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    Opinion | Mike Ross

    Hold off on the hugs

    epa06087217 French President Emmanuel Macron (R) and his wife Brigitte Macron (2-L) bid farewell to US President Donald J. Trump (2-R) and US First Lady Melania Trump (L) as they prepare to drive away after attending the annual Bastille Day military parade on the Champs-Elysees avenue in Paris, France, 14 July 2017. The Bastille Day, the French National Day, is held annually on 14 July to commemorate the storming of the Bastille fortress in 1789. EPA/Julien de Rosa
    EPA/Julien de Rosa
    Donald Trump embraces Brigitte Macron after attending the annual Bastille Day military parade in Paris.

    Donald Trump outraged fair-minded progressives the world over when he called France’s First Lady Brigitte Macron “beautiful,” just after hugging and kissing her in Paris last week. Yet how was his behavior different from virtually every other business leader or politician?

    A better question is: Why is it commonplace for men to greet each other with a firm handshake, then offer a hug and kiss to their female counterparts? The behavior is an anachronism, a perpetuation of gender bias, and it should stop.

    Hugging and kissing should be reserved for close personal relationships, or it should be equally distributed. In some cultures — Jewish, Greek — men frequently hug and kiss each other. So why don’t we all?

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    The bright-line rule in business is no hugs. I contacted the Society for Human Resource Management, and a spokesperson told me that unlike other cultures, an embrace is not something generally accepted in the United States. “If a hug replaces a handshake, it is likely on a case-by-case basis and not something encouraged by an employer,” said spokesperson Kate Kennedy.

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    Peggy Newfield, who runs the American School of Protocol, keeps it very simple when it comes to hugs. “It’s best to keep your hands to yourself,” she said.

    But this isn’t how things play out in reality. In informal social settings, hugging and kissing among platonic members of the opposite sex is typical. Jerry Seinfeld dedicated an entire episode of his show to the issue. In “The Kiss Hello,” which aired in 1995, Seinfeld’s character obsesses.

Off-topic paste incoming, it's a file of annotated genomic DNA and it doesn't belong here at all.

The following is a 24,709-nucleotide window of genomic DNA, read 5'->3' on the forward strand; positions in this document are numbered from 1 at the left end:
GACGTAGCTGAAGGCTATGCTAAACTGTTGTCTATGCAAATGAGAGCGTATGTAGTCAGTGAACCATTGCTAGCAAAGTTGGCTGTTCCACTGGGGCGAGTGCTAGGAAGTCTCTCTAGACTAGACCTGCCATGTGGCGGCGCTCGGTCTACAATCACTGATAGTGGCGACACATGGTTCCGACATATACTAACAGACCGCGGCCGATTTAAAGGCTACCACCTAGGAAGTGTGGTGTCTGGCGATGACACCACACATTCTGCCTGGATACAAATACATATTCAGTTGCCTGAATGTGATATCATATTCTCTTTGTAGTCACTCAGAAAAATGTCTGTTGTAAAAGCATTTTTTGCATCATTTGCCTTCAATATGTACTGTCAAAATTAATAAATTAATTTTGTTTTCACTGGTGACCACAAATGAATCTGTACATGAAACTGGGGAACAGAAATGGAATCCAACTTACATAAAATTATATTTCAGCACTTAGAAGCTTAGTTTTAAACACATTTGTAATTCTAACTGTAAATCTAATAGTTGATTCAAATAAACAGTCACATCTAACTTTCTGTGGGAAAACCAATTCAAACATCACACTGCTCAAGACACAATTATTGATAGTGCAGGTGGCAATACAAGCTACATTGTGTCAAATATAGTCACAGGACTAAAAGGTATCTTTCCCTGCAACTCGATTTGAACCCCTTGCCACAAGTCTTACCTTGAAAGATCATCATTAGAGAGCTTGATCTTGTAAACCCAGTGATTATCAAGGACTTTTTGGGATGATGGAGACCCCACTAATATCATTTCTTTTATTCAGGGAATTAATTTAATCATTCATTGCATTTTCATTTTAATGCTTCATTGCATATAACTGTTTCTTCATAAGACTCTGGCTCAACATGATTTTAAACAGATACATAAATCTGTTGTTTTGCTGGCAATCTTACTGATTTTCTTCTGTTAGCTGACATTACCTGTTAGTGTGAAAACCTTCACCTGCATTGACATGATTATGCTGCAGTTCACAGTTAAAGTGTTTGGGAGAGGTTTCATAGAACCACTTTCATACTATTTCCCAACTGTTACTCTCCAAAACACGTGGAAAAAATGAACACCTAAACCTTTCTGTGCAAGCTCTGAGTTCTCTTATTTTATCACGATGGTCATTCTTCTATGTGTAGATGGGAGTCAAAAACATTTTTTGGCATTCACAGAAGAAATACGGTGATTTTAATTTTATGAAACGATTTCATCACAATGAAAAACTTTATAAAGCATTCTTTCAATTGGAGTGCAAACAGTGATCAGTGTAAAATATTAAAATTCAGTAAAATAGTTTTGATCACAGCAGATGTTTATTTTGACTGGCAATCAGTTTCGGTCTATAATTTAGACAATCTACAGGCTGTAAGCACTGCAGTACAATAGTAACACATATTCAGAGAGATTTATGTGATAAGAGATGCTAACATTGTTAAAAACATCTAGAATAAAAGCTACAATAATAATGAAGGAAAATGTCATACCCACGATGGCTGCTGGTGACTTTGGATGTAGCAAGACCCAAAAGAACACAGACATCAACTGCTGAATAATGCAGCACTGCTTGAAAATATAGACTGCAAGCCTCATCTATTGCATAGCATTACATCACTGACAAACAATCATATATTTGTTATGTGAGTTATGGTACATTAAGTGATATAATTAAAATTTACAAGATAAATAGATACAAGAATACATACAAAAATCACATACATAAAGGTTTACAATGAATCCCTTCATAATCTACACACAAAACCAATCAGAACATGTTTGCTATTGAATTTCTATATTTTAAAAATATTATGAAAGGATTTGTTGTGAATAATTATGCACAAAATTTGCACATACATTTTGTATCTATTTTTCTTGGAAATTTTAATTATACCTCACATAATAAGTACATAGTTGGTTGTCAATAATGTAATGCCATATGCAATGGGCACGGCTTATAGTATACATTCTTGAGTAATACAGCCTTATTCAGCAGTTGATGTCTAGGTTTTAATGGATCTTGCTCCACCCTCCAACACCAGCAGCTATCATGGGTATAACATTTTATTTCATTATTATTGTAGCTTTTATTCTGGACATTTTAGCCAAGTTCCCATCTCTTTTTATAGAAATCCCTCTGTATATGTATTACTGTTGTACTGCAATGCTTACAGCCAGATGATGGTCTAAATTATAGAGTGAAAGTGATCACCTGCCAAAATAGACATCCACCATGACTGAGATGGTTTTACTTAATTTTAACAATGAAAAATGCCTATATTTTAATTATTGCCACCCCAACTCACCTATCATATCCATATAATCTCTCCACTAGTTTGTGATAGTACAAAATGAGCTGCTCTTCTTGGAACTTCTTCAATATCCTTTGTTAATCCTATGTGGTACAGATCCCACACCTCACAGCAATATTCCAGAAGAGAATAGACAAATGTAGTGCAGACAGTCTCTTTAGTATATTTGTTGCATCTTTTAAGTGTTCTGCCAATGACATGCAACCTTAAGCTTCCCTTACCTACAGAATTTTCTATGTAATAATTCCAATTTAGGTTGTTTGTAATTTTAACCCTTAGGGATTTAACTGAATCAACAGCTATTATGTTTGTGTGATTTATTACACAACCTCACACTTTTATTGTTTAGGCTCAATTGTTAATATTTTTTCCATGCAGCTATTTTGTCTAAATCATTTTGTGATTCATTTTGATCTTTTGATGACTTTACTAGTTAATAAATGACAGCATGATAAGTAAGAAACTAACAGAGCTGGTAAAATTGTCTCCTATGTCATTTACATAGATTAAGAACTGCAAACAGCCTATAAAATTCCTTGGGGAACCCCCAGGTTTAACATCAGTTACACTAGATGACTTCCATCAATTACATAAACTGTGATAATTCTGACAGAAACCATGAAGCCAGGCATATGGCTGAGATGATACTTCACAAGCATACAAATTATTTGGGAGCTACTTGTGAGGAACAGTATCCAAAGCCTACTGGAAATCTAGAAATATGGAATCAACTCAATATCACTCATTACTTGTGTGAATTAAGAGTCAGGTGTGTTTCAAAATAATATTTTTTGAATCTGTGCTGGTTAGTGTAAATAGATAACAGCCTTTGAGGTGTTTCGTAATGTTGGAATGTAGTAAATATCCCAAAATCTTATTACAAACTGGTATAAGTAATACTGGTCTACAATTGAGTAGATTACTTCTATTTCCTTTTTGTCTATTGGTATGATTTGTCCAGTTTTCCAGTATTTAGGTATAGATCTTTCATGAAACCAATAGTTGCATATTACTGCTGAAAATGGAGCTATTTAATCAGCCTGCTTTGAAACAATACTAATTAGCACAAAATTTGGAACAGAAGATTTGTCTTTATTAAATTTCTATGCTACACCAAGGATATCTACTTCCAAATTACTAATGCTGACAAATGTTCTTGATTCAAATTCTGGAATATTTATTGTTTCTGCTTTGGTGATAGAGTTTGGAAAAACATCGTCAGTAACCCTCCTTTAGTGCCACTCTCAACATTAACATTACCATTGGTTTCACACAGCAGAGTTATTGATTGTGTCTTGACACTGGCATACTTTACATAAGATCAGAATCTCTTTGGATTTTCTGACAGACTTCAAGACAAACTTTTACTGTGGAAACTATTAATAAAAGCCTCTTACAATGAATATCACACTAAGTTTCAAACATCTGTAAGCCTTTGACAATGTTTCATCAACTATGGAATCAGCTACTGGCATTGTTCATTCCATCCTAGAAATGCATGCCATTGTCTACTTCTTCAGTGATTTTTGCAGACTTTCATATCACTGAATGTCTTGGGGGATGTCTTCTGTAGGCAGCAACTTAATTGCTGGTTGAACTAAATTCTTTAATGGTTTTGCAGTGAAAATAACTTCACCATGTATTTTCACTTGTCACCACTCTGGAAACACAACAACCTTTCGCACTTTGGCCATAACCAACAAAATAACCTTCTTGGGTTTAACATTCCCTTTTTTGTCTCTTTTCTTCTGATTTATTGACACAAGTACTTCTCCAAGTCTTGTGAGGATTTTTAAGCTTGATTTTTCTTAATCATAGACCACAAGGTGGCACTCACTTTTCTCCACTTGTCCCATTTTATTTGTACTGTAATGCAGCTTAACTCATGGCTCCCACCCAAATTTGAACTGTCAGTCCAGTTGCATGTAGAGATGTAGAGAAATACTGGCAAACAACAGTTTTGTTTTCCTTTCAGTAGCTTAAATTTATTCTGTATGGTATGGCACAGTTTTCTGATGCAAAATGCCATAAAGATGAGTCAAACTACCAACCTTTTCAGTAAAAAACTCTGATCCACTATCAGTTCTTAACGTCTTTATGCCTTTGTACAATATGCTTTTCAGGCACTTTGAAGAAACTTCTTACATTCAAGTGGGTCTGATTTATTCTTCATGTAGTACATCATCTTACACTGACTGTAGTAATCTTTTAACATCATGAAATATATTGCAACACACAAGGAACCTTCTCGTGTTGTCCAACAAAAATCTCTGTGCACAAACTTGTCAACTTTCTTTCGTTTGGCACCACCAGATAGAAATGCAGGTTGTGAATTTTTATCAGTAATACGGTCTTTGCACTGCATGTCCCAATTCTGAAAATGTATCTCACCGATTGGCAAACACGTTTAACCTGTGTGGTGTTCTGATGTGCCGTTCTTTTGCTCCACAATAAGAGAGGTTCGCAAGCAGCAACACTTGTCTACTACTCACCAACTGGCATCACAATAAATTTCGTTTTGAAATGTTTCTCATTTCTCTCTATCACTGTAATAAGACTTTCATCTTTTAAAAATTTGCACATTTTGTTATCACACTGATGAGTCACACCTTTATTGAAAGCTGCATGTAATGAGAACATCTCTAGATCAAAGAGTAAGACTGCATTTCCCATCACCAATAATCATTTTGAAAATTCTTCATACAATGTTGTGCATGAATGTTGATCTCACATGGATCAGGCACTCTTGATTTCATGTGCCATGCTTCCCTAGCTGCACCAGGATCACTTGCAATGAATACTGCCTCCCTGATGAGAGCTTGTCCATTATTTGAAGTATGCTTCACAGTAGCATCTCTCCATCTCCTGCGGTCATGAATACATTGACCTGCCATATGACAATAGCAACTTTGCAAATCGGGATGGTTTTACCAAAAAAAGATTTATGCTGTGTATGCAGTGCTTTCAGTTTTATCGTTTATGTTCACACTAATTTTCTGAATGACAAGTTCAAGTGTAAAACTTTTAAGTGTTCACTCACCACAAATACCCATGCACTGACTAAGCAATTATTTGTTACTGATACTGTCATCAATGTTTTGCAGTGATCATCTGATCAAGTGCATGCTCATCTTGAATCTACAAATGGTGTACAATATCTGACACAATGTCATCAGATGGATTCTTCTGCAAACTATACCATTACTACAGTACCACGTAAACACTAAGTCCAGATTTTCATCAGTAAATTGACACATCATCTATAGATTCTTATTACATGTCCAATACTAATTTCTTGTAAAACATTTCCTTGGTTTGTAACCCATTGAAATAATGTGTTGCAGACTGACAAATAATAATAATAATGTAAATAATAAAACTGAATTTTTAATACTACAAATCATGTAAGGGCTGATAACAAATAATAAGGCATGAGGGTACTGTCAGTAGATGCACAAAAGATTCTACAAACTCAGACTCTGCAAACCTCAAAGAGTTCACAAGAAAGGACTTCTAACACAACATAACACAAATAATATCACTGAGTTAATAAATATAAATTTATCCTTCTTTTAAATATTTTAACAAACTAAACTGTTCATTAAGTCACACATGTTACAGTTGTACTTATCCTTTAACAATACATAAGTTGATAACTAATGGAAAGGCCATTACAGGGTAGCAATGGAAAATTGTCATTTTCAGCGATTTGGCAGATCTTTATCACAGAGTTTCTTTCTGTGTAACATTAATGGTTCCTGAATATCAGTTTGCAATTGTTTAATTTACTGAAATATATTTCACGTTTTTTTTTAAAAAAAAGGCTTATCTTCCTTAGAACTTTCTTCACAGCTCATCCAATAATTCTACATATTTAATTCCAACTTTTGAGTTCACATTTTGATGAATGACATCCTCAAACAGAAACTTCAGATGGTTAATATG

“Frankly, outside of a sexual relationship I don’t see the point to it,” he said. “I’m not thrilled with all the handshaking either, but one step at a time.”

    Twenty-two years later, life imitated art, when Seinfeld was interrupted in the middle of a red carpet interview by pop-singer Kesha who wanted a hug. He repeatedly refused her attempts, later explaining that he was unaware of who she was and that he just isn’t a hugger.

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    The reality is, socialized hugging and kissing are rampant in all settings — casual, business, and politics. Watch any president walk through the House of Representatives before and after his State of the Union address — it’s a melee of handshakes for men and kisses for women. On the campaign trail it’s no different — consider former Vice President Joe Biden, a natural-born hugger.

    At business events, like the annual holiday party, coworkers of the opposite sex let down their guard, and embracing abounds.

    What is the harm? Perhaps none, if it is mutually affirmed among close friends or even longtime colleagues in an appropriate environment. My concern is that this outdated social norm operates on autopilot. The casual hug might seem innocent. But it slowly erodes gender equality, in that it subtly suggests that men treat each other with the professional handshake, while women get a peck on the cheek. It might not be deliberate, but nor are most biases.

    At the end of the Seinfeld episode, Jerry is universally derided for refusing to participate in social kissing. So too, I’m sure, will the comment section reflect contempt. Have at it. If you happen to agree, great. But no hugs please.

    Mike Ross is an attorney and former Boston city councilor. He writes regularly for the Globe. Follow him on Twitter @mikeforboston.